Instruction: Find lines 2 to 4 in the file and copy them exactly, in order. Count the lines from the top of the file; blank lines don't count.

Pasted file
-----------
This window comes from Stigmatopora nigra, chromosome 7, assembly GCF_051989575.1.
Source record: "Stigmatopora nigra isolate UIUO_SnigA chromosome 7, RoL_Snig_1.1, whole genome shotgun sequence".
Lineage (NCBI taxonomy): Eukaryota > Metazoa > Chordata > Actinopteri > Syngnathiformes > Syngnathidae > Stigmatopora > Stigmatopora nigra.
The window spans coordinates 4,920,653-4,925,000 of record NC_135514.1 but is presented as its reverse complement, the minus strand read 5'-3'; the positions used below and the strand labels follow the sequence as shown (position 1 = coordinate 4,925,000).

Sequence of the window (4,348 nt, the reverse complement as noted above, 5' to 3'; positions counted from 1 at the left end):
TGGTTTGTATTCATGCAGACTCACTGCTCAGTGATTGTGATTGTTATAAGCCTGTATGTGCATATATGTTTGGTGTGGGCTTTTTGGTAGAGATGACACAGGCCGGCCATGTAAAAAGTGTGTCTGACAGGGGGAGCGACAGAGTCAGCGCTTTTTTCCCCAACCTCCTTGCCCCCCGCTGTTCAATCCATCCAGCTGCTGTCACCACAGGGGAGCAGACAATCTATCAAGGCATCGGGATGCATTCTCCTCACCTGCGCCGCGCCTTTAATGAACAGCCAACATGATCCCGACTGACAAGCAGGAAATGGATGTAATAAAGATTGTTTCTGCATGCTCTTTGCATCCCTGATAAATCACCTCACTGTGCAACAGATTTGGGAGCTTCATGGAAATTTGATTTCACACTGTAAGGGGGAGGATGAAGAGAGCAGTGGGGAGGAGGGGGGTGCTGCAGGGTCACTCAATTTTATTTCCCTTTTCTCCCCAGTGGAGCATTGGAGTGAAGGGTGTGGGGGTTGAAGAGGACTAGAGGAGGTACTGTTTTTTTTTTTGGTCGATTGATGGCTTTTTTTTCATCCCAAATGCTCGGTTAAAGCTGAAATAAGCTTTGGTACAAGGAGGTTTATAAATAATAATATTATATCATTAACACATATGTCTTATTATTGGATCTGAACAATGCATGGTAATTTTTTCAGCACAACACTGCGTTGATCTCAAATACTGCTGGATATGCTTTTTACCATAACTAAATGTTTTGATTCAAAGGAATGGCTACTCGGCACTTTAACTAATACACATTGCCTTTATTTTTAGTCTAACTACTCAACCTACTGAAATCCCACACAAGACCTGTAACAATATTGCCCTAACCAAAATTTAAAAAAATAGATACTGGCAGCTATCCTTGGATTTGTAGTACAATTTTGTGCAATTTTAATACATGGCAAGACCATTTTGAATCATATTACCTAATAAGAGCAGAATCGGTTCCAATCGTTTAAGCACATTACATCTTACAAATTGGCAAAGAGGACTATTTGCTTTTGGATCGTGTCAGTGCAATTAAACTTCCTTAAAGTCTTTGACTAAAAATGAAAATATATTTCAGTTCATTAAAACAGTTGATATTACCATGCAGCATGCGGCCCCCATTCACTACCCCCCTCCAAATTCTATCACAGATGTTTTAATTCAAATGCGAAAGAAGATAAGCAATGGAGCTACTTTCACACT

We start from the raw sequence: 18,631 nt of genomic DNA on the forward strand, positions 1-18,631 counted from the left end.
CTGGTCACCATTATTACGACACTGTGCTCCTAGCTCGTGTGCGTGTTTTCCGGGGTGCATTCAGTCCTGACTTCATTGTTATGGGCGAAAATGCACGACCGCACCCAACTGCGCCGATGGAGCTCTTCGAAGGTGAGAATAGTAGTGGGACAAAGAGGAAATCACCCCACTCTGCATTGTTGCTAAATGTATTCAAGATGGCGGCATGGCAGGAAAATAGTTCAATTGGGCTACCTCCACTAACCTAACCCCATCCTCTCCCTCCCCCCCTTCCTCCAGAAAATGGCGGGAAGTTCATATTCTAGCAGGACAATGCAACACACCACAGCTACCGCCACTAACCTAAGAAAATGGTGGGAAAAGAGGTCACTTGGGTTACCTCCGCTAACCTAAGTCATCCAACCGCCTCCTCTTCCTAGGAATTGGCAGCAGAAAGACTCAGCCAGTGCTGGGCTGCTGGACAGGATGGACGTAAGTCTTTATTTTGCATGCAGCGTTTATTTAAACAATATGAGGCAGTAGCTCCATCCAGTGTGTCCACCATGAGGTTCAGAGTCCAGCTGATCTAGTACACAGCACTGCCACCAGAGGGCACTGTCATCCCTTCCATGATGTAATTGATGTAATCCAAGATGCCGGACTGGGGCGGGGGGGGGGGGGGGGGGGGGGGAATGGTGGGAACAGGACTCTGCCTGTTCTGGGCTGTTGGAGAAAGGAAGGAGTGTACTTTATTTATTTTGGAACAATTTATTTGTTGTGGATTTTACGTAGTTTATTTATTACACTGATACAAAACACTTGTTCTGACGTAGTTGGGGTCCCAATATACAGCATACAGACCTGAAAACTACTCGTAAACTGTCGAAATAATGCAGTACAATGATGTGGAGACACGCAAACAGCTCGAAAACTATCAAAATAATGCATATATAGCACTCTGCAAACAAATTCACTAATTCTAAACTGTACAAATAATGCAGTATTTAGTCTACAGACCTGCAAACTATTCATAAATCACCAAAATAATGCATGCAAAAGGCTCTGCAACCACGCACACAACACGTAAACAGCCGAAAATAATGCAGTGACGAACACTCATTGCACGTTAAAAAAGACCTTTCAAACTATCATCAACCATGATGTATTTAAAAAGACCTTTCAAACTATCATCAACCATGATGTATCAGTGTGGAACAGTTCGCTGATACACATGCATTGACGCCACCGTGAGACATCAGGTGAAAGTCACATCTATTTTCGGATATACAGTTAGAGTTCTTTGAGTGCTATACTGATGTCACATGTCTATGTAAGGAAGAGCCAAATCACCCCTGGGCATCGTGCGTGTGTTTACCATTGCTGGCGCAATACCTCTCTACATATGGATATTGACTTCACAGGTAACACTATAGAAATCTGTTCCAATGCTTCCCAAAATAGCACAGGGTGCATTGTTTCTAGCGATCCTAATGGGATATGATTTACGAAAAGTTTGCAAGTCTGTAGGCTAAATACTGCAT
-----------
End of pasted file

Source record: "Stigmatopora nigra isolate UIUO_SnigA chromosome 7, RoL_Snig_1.1, whole genome shotgun sequence".
Lineage (NCBI taxonomy): Eukaryota > Metazoa > Chordata > Actinopteri > Syngnathiformes > Syngnathidae > Stigmatopora > Stigmatopora nigra.
The window spans coordinates 4,920,653-4,925,000 of record NC_135514.1 but is presented as its reverse complement, the minus strand read 5'-3'; the positions used below and the strand labels follow the sequence as shown (position 1 = coordinate 4,925,000).